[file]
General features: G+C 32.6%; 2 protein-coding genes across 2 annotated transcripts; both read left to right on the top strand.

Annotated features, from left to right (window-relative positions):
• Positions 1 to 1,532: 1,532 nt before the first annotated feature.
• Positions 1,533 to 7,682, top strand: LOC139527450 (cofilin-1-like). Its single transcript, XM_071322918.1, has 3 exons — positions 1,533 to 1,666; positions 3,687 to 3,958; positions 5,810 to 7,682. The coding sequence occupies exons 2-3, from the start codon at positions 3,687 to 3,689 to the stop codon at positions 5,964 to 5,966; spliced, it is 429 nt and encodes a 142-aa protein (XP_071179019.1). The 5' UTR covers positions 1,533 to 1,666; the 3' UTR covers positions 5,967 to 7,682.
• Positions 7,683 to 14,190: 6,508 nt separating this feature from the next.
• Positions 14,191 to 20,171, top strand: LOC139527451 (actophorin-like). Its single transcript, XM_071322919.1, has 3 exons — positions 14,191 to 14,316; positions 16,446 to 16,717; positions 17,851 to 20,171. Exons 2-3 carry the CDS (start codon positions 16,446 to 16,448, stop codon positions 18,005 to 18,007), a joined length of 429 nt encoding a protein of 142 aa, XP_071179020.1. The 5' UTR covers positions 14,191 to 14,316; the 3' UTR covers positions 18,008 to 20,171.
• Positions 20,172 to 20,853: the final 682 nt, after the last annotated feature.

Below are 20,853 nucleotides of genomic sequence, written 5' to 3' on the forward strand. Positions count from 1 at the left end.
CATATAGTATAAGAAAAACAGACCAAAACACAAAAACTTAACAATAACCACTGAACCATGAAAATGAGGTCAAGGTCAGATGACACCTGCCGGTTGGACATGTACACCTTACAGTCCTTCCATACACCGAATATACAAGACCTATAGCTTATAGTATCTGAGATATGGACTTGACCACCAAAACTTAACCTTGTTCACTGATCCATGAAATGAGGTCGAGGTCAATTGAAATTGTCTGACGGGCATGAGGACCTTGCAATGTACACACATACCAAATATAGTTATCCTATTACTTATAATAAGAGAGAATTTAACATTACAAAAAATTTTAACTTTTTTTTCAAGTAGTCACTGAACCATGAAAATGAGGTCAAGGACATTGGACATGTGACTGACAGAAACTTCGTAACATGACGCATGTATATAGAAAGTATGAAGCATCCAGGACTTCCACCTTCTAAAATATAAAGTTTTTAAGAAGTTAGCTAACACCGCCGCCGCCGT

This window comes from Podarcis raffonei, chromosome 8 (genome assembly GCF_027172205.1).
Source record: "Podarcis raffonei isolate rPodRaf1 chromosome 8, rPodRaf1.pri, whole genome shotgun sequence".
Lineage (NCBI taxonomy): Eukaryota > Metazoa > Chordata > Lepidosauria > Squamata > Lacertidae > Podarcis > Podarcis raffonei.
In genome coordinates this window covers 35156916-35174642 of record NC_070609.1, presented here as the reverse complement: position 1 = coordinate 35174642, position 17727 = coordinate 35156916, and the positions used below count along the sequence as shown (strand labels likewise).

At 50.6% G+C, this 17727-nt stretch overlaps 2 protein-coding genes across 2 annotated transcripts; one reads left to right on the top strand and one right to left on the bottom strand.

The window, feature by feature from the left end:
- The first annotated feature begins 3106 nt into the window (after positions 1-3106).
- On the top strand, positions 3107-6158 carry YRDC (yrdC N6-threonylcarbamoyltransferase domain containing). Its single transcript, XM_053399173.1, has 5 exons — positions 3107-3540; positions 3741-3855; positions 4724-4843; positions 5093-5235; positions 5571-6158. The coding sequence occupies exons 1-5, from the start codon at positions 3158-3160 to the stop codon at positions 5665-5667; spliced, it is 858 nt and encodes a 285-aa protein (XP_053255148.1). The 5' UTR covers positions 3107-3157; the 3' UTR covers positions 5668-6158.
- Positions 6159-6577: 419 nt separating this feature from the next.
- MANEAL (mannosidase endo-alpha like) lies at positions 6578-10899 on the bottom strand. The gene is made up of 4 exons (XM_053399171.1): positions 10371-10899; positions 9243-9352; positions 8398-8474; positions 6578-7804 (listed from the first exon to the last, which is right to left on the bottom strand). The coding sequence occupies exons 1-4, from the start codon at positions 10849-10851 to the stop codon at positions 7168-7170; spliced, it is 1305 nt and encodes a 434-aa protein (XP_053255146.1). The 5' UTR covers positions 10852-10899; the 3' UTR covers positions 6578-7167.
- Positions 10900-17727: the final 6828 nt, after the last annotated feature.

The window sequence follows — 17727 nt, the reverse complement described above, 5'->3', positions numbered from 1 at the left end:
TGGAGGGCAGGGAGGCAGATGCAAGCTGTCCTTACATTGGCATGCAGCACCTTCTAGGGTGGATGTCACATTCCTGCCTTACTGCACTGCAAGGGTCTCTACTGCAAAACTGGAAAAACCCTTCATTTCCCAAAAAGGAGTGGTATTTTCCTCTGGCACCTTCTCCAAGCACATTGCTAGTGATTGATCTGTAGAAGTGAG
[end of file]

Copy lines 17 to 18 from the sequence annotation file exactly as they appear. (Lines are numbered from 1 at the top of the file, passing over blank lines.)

- On the top strand, positions 3107-6158 carry YRDC (yrdC N6-threonylcarbamoyltransferase domain containing). Its single transcript, XM_053399173.1, has 5 exons — positions 3107-3540; positions 3741-3855; positions 4724-4843; positions 5093-5235; positions 5571-6158. The coding sequence occupies exons 1-5, from the start codon at positions 3158-3160 to the stop codon at positions 5665-5667; spliced, it is 858 nt and encodes a 285-aa protein (XP_053255148.1). The 5' UTR covers positions 3107-3157; the 3' UTR covers positions 5668-6158.
- Positions 6159-6577: 419 nt separating this feature from the next.